Jobs for July

Ben Vanheems shares some essential tasks to carry out in your garden and allotment for July.


Beetroot, cabbage, calabrese, carrots, chicory, endive, Florence fennel, French beans, kale, kohl rabi, lettuce, peas, radish, salad leaves, spinach, spring onion, sprouting broccoli, Swiss chard, turnips


Brussels sprouts, cabbage, cauliflower, celeriac, endive, French beans, kale, leeks, sprouting broccoli, strawberries

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Aubergine, beetroot, beans (all types), broccoli, carrots, cauliflower, celery, chicory, chillies and peppers, courgettes and summer squash, cucumber, Florence fennel, garlic, globe artichoke, kohl rabi, lettuce, onions, peas, potatoes, radish, salad leaves, shallots, spinach, spring onion, strawberries, Swiss chard, tomatoes, turnips

Harvest time!

At last! Bask in the warmth of the summer sun and – even more exciting – the bounty that this brings, from beetroot by the bunch to beans by the basket load. The great joy of growing your own is that fruits and vegetables can be picked at their finest. No tired, past-their-peak produce for you!

Courgettes should be coming thick and fast. If they’re not, be patient as plants often produce a surplus of male flowers to begin with. Harvest courgettes no bigger than 15cm (6in) long. At this size they have a firm texture and irresistible, almost nutty taste – none of your oversized pappy mush. Don’t overlook the male flowers, which can be stuffed, battered, then fried.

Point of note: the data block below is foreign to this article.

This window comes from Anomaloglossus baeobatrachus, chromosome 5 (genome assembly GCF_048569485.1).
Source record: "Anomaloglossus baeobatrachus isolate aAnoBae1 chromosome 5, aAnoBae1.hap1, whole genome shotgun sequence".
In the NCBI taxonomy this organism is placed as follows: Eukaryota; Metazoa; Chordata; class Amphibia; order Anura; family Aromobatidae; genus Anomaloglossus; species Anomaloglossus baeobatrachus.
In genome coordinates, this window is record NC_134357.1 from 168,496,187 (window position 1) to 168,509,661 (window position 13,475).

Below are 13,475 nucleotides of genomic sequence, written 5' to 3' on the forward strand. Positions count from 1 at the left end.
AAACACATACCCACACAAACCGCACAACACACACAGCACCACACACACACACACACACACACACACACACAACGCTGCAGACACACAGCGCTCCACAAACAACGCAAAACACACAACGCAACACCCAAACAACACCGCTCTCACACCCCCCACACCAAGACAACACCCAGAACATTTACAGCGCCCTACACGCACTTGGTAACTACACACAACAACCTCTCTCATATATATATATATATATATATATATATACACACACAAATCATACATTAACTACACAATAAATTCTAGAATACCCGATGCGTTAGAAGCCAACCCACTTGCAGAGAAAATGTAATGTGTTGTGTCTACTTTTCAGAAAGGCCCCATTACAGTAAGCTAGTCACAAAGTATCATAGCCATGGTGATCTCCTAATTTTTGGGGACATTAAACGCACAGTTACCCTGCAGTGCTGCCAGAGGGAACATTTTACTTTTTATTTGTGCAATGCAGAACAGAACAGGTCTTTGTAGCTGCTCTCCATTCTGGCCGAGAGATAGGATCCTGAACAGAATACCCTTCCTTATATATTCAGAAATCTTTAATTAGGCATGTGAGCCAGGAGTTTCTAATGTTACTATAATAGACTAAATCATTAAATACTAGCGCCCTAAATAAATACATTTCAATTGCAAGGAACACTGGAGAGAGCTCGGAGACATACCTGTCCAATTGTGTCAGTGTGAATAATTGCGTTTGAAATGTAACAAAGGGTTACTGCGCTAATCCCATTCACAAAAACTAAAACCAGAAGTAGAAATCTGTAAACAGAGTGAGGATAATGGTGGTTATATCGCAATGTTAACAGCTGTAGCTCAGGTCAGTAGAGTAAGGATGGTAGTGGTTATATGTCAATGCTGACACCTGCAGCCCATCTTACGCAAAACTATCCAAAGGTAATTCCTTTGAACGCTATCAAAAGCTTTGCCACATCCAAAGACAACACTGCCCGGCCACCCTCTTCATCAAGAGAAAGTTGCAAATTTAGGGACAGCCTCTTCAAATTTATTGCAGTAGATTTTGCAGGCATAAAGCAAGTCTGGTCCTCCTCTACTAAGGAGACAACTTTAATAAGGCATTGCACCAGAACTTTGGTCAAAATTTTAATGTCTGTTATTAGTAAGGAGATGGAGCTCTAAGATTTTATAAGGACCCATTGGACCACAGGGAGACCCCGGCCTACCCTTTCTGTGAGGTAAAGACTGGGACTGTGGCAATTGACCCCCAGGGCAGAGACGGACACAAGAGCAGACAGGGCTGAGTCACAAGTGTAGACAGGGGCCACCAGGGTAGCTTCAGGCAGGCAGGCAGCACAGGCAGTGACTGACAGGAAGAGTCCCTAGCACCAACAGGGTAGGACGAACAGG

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Like courgettes, pick beans regularly to keep them coming. Be thorough so as not to miss any. Enjoy runner beans young, before the pods turn stringy. Beetroots are at their best not much bigger than golf ball size, while there’s no matching tender, finger-thick carrots.

Pinch out beans

Pinch out the tops of climbing beans once they reach the top of their supports. Ensure beans are properly watered to help them set their pods in hot weather.

Pollinate squash

Boost pollination of squash-family plants. Detach a male flower, peel back the petals to expose the stamen, then brush on to the stigmas at the centre of the female flowers.

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Harvest garlic

Garlic is ready to harvest when around half the leaves have turned yellow. Lift bulbs with a fork then move to somewhere warm and airy to dry ready for storing.

Final call

This is your last chance to sow a number of vegetable garden staples: Florence fennel, beetroot for winter roots, peas and dwarf French beans.

Get water wise

STEP 1: In hot weather water early in the morning or later in the evening when it is cooler. Don’t be afraid to really douse plants; a thorough soaking is far more effective than a light sprinkle here and there. Go over the area, allow to drain through, then water once again.

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STEP 2: Top up mulches around crops after it has rained to slow evaporation. Garden compost is best – spread it at least 1cm (½in) deep. Other options include well-rotted manure, grass clippings, or straw around plants like tomatoes, squashes and, of course, strawberries.